Saturday, August 18, 2018

David Brin on the Neolithic bottleneck

In Bio-Scientific problems and quandaries David Brin writes among other things:
But are we still evolving? Between 9000 and 7000 years ago, there appears to have been a plummet in genetic diversity among human males, in what’s called the ‘Neolithic bottleneck.’ An undergrad is now credited with coming up with an explanation. Heck the surficial hypothesis is obvious – that across that time, combative males prevented other males from breeding. But apparently this study's methodology for using available data to exclude other hypotheses was very clever.  Zeng surmised that intense warfare between patrilineal clans killed off so many men, only one was left for every 17 women.”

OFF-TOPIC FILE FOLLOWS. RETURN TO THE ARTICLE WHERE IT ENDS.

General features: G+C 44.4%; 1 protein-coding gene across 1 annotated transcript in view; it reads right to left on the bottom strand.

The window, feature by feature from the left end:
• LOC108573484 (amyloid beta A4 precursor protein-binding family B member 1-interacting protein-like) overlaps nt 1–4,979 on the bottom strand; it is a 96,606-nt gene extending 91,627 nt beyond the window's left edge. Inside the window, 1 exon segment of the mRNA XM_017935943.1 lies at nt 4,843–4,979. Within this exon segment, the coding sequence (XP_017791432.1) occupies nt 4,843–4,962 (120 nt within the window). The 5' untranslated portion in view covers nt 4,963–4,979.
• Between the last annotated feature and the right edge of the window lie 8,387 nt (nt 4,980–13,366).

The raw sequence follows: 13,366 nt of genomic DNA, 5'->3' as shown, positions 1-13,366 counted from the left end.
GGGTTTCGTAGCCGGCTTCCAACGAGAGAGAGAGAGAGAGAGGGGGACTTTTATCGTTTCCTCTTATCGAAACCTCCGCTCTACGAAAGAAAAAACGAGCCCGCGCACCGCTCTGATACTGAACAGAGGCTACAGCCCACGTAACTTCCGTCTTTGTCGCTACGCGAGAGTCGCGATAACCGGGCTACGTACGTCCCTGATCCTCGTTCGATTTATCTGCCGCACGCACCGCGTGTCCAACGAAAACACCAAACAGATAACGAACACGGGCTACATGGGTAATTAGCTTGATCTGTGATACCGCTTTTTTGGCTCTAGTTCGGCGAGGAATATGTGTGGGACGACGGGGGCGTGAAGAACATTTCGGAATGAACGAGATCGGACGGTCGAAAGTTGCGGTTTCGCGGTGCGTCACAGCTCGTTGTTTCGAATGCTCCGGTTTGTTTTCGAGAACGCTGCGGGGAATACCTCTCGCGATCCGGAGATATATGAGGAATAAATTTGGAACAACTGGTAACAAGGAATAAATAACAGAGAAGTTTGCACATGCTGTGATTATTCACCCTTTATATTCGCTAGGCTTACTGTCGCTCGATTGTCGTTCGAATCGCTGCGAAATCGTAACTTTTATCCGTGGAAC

This should come as no surprise. Historical accounts show numerous societies doing this, even in historical times. Polynesia, for example, and the Mayan states. All of the adult males in a valley or on an island might be wiped out and replaced by the invaders who were likely related. (Indeed, I wonder that the authors of this study haven't zeroed in on those more recent episodes.) Nearly all of us are descended from the harems of the fierce men who won these struggles... helping to explain the "quirks" or unpleasant proclivities we see in many modern males, traits that are unsuitable for civilized living. Indeed, if this cycle were allowed to continue, it might help to explain the “Fermi Paradox” of why we don’t see high, alien civilizations.”

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